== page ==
2022–23 October Budget

The Budget October 2022–23 invests in better education for all Australians, in early education and care, schools and universities.

The Budget provides record funding for early childhood education and care, through the Government’s $4.5* billion Plan for Cheaper Child Care. It also invests in measures that open the door of opportunity wider for Australians from all backgrounds.

On this page:

Early Childhood

  • $4.5 billion to increase Child Care Subsidy (CCS) rates from July 2023, protect the CCS against fraud and non-compliance, and provide a base level of 36 hours of subsidised early education and care per fortnight for First Nations children.
  • $10.8 million to fund an Australian Competition and Consumer Commission inquiry into early childhood education and care prices.
  • $10.2 million to establish a partnership between Australian governments and First Nations representatives to develop community-led policies and programs.


  • $10.5 million for a new Youth Engagement Model including the establishment of an Office for Youth, ongoing funding for Australia’s national youth peak – the Australian Youth Affairs Coalition, issue-based youth advisory groups and the development of a Youth Engagement Strategy.


  • $270.8 million over two years to upgrade school infrastructure.
  • $56.2 million for bursaries to attract more high-achievers into teaching.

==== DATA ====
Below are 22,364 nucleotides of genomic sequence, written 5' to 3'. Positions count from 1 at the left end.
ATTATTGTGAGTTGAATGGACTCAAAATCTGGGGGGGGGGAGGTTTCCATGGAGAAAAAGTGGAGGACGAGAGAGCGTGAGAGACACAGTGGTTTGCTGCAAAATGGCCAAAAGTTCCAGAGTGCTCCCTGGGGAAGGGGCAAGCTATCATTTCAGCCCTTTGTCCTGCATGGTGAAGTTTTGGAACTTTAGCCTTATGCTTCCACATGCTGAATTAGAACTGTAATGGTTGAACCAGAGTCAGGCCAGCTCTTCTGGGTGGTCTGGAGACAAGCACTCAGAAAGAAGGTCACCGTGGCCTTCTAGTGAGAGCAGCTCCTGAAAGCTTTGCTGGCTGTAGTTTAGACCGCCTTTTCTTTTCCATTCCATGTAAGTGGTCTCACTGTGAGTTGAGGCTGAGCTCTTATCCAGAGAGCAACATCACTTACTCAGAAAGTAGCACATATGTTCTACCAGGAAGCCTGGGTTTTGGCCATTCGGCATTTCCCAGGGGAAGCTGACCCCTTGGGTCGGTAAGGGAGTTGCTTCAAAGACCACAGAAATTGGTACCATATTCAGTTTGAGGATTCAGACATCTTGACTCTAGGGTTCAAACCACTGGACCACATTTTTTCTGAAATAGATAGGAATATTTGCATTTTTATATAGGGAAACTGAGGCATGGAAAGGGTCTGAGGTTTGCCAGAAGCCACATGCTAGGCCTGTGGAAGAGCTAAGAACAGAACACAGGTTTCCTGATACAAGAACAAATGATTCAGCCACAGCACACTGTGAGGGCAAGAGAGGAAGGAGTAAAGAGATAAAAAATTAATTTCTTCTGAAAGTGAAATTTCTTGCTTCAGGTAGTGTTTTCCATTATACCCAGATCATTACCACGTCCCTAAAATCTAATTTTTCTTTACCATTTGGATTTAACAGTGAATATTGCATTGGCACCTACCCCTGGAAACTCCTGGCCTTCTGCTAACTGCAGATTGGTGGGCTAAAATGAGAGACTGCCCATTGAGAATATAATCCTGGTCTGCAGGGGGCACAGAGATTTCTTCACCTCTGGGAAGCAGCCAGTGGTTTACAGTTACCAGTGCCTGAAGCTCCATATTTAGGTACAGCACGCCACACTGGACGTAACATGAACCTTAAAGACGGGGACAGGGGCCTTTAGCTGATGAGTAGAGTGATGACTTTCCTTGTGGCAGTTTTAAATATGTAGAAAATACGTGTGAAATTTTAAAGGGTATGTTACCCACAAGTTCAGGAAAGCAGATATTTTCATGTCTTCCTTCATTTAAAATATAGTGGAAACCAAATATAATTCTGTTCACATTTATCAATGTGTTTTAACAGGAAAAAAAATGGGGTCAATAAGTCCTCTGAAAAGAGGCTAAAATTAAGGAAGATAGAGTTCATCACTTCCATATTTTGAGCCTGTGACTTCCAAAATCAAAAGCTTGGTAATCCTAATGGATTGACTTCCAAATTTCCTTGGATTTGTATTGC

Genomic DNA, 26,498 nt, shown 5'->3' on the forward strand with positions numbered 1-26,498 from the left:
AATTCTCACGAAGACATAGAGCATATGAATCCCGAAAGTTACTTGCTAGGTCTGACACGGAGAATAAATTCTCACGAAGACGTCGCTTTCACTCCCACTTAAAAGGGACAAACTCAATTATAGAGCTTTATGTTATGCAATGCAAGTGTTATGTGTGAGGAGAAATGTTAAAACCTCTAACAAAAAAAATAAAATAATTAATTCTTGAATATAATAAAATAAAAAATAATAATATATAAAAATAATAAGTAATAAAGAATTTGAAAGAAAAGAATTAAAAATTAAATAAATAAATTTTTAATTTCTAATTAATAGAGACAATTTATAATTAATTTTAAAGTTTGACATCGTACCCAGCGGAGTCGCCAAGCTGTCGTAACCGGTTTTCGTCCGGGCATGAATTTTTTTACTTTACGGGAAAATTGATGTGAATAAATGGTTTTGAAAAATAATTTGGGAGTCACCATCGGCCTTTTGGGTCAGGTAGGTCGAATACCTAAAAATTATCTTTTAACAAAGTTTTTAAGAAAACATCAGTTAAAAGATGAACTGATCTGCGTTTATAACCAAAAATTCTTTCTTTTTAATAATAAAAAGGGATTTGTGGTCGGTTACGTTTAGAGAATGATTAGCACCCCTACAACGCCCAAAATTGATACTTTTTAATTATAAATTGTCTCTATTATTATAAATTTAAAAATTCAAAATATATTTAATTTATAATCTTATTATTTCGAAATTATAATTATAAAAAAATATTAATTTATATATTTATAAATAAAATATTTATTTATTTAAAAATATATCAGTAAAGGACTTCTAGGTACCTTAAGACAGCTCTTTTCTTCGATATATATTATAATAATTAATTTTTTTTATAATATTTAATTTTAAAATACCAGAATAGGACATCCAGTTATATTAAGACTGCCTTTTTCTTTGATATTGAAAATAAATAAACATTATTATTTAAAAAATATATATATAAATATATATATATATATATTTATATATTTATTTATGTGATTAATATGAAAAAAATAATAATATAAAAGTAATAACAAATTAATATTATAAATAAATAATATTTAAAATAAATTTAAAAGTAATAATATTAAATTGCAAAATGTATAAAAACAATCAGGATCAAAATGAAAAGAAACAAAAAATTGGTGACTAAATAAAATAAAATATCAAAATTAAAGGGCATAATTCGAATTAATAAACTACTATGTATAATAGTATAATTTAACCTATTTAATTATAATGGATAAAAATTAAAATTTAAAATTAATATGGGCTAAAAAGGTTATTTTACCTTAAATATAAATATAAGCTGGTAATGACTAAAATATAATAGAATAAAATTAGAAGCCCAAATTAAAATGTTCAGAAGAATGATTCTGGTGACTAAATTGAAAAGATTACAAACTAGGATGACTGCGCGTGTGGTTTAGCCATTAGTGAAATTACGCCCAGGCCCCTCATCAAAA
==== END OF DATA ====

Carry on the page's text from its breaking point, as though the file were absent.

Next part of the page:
• $68.3 million to expand the High Achieving Teachers (HAT) program.
  • $27.6 million for other measures to tackle teacher shortages and better prepare student teachers for the classroom.
  • $203.7 million to help improve the mental health and wellbeing of students after COVID.
  • $83.5 million to support schools to provide evidence-based, age-appropriate respectful relationships education developed by experts implementing a recommendation of the Respect@Work Report.
  • $14.1 million to a plan to teach First Nations languages in primary schools.

Higher Education

  • $485.5 million over the forward estimates to provide up to 20,000 additional university places. 
  • $2.7 million to develop the Australian Universities Accord.
  • $15.4 million in a Startup Year program to help university students turn their ideas into reality.
  • A saving of $144.1 million by ending the 10% discount given to students who make an upfront payment to their HECS-HELP loans.


* This figure is the net cost of the measures in the Cheaper Child Care Bill. The Budget Papers refer to an investment of $4.7 billion, which includes all new spending measures on early education and care. It does not include savings from measures to increase integrity.